TILLAHASSY – After years of giving Florida homeowners insurance companies pretty much what they wanted In an effort to stem rapidly rising insurance premiums and insurer bankruptcies, state lawmakers have introduced a new approach This week: “Insurer Accountability.”
This is the title of a new bill It would increase fines for bad behavior by insurers, and require them to report more information to the state and follow “best practices” for handling claims.
Property insurers will also be prohibited from dropping the policyholder until repairs to their home are completed.
“If there are bad actors, we will hold them accountable,” said the bill’s sponsor, Sen. Travis Hutson, R. Elkton.
Hutson said the bill aims to strike a “healthy balance” of oversight in the state’s insurance market.
A Senate committee on Wednesday voted in favor of the bill, but not before hearing lobbyists and insurance industry groups speak out against it.
“(We) just want to make sure we’re really going after the bad guys and not the entire insurance industry,” said Carolyn Johnson, a senior director at the Florida Chamber of Commerce, which counts insurers among its members.
The legislation is an acknowledgment that insurers have received a light touch from state regulators, who routinely approve company rate filings and claims to make it harder to sue insurers.
Former Bureau of Insurance Regulatory Commissioner David Altmaier has become an insurance industry lobbyist and joined the board of a Bermuda-based reinsurer after leaving the position in December.
The state’s elected chief financial officer, Jimmy Patronis, oversees insurance fraud and complaints against insurers while collecting nearly $2 million in campaign contributions from the industry. After a surge in complaints about insurance companies in the wake of Hurricane Ian, the Patronis office limited the state’s complaints hotline to only three hours a day, citing limited staffing.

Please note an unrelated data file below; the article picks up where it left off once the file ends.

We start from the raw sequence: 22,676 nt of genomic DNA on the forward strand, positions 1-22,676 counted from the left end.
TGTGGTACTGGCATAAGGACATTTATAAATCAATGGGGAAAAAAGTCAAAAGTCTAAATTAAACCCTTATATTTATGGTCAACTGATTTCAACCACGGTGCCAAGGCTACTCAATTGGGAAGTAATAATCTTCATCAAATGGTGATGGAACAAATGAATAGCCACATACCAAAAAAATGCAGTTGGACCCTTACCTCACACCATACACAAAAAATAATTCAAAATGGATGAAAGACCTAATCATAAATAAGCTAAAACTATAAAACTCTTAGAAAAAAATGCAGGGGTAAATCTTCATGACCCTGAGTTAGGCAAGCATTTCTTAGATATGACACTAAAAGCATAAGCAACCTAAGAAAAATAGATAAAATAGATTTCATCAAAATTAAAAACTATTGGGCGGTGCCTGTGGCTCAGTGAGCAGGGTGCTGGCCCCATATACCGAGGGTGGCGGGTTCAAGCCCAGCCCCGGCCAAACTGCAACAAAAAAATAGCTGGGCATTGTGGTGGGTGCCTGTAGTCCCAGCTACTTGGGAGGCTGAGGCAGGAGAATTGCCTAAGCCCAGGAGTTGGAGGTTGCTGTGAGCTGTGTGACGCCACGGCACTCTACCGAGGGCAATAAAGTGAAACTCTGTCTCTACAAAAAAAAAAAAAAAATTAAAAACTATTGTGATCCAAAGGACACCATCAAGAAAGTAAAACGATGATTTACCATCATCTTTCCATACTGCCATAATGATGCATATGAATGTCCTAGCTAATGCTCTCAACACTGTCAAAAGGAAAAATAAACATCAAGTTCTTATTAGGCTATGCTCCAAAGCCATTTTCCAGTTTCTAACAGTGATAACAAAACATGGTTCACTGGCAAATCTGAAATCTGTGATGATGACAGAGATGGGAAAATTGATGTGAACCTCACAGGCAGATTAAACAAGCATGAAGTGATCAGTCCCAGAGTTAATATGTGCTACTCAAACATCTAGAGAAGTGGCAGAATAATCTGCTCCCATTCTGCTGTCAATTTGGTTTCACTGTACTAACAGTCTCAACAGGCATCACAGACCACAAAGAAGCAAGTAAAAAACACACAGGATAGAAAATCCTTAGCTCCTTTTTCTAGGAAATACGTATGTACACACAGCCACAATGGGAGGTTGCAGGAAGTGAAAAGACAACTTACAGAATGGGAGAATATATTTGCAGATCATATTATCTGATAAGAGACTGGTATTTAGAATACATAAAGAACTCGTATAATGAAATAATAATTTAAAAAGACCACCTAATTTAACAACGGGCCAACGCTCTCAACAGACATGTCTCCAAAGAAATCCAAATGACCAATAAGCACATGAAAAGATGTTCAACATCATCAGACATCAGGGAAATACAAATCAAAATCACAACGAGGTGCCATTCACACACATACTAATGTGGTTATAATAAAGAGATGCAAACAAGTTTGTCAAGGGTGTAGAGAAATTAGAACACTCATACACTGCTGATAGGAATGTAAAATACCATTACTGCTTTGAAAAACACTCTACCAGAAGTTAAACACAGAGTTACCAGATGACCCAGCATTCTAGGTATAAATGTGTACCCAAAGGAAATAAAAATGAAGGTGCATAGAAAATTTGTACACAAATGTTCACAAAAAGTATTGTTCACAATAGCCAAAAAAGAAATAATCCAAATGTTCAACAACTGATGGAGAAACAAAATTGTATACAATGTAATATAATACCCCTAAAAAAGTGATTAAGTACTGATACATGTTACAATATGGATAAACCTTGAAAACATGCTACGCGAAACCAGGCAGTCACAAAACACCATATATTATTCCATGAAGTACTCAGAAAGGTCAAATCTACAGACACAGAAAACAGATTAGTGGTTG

The new commissioner of the Bureau of Insurance Regulation, Mike Yawerski, is Altmaier’s former chief of staff. Hutson said he is interested in holding insurance companies to account.
“We’ve got a new mayor in town… who really wants to go after these guys,” Hutsune said of Yaorsky. “Some of that language came directly from him, where he said, ‘I need more tools in my toolbox.'”
Under SPB 7052:
- Insurance companies will be required to report their claims handling policies to the state.
- Fines for insurers will increase from a maximum of $20,000 to $100,000 for “unintentional” violations and from a maximum of $200,000 to $1 million for “willful” violations.
- Regulators will have broader authority to conduct checks of the insurer’s behaviour.
- Insurance companies will be banned From paying bonuses to officers and directors when an insurance company is bankrupt or insolvent.
The Patronis office will get five new positions, and Hutson said he wants to devote more resources to the Insurance Regulatory Office, at Yaworsky’s suggestion.
The legislation also targets specific actions by insurance companies to undermine payment claims.
During a special legislative session last year to address the property insurance crisis, lawmakers scrapped the requirement that insurers must pay the policyholder’s attorneys’ fees if the policyholder sues and wins. It was the latest change by lawmakers to make it more difficult for homeowners to sue their insurance companies, after the companies complained that the lawsuits drive up rates.
Since then, insurers have argued in court that the ruling was retroactive, and applied to policies that were in effect before the legislation was passed. SPB 7052 states that the judgment is not retroactive.
It also addresses allegations made by several private adjusters who work for insurance companies who said insurance companies manipulated their reports to underpay homeowners for their claims. allegations were I reported in an article for the Washington Post last month.
The bill would require insurers to document any changes in the adjuster’s report and to include the name of the person who ordered the changes.
Recent reforms to the legislature have not yet resulted in low rates. In recent weeks, First Community Insurance Co. requested an overall increase of 44.8%, Kin Insurance Network requested an overall increase of 61.5%, and American Strategic Insurance Corp. and ASI Preferred Insurance Corp. requested increases of nearly 20% in rates.
During hearings on First Community Insurance and Kin Insurance rates, company representatives said the latest legislation didn’t make any sense so far impact on prices.
Under the bill, insurers will be required to factor in their rate filings the impact of recent legislative changes.
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